Movie Review: 'Far from the Madding Crowd' (2015)

Movie romance is not dead. At least not if director Thomas Vinterberg’s sumptuous adaptation of Thomas Hardy’s beloved novel has anything to say about it. Only when you see something done so right, can you see how so many others have gotten it so wrong.

Romantic, realistic, wistful and surprisingly suspenseful, 'Far from the Madding Crowd' easily earns the title of 2015’s best film.

One of the aspects that make its story so striking is that an adaptation of a novel published in 1874, has a better handle on modern day, male-female dynamics than anything based or written in the recent past or present.

There are no trite clichés or characters weakened for plot. This is a refreshing tale where the heroine is flawed, the hero truly noble and the outcome unpredictable.

'Far from the Madding Crowd' follows Bathsheba Everdeen (Carey Mulligan), a farm girl with a restless spirit, big ambitions and an immature heart. Over the course of a season spent working on her aunt’s property she develops a friendship with a neighboring shepherd, Gabriel Oak (Matthias Schoenaerts).

Readily besotted by the lively Miss Everdeen, he quickly proposes marriage and in her first bad decision, she turns him down and not in the softest way possible. She explains her desire to not be caged by marriage and especially not to a man she does not believe can “tame” her. He withstands her rejection, calm yet wounded. 

Then a reversal of fortune changes their lives overnight; resetting the two on different societal footing when a new day dawns. Oak, having suffered a severe financial setback, moves on to parts unknown and Bathsheba, now an heiress, sets off to run her uncle’s farm.

It is at this point, Miss Everdeen finds herself swimming in an ocean of new possibilities, as her number of prospective suitors, triple. There is the dashing and recently jilted, Sgt. Frank Troy (Tom Sturridge) and the solemnly kind-hearted, William Boldwood (Michael Sheen).

Before long fate draws her and Oak back into each other’s orbit; setting the stage for a quadrangle of engrossing contention. Each man represents a different value; honesty, lust and security and the question becomes which quality, Bathsheba values most.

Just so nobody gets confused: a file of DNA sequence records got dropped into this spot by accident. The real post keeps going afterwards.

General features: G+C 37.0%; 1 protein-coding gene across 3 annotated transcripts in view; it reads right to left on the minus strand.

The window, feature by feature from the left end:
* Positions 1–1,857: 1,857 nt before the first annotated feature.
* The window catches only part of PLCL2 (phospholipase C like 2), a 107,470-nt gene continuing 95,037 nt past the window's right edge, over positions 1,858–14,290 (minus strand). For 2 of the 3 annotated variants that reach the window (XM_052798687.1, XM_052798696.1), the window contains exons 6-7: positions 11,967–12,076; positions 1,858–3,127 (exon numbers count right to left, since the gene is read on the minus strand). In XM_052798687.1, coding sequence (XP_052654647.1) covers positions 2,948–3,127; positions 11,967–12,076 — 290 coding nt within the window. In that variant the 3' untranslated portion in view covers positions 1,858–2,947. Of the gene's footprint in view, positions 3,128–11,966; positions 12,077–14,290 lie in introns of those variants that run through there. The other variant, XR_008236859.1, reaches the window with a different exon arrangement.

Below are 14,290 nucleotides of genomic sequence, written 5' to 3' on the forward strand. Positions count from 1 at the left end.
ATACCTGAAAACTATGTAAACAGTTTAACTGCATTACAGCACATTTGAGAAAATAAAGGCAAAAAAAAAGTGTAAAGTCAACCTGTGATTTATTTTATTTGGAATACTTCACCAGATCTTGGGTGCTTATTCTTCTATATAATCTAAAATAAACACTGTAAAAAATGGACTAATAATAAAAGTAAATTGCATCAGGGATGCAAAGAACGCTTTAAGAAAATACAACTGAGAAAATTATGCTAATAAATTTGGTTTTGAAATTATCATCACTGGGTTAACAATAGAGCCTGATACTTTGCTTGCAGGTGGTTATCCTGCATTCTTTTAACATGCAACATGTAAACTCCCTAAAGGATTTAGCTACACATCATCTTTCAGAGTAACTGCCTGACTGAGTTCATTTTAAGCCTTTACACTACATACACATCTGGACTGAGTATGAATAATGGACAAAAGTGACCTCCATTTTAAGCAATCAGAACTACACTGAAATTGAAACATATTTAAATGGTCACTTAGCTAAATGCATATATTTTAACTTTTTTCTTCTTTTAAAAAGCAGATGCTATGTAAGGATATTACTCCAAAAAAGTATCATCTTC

The best male protagonist to surface in a romantic drama in eons is Oak. Noble, loyal and honest, even when he knows it will cost him. It is this last attribute that Bathsheba, her head spinning from the onslaught of nascent admirers, cannot help circling back to for companionship.

While others in the story want her and say all the right things to obtain her, only one will give it to her straight and risk infuriating her in the process.

One could say that Oak suffers her more than he should and to an extent he does. However, he never truly suffers from her petulance. In a strength rarely given to the current slate of male protagonists peppering romantic dramas, he holds her accountable, and ignores her ensuing tantrums. He offers wisdom in the face of emotionally wrought reasoning and stands up for himself, repeatedly.

Their relationship is that of equals. He does not address her as a gilded flower or fragile damsel. She wants to be treated without kid gloves and he does so, without ever stepping out of gentlemanly bounds to do it.

Yes, it is unrealistic that no other female would take notice. But for the sake of our narrative, Bathsheba is shown as his sole romantic prospect and she is an imperfectly fine one.

Directed with staggering romanticism by Vinterberg, the film gives a rare depiction of Victorian England in jovial times. Stepping away from the castles and queens to a countryside filled with the rustic wonder of farming and all of its invigorating glories.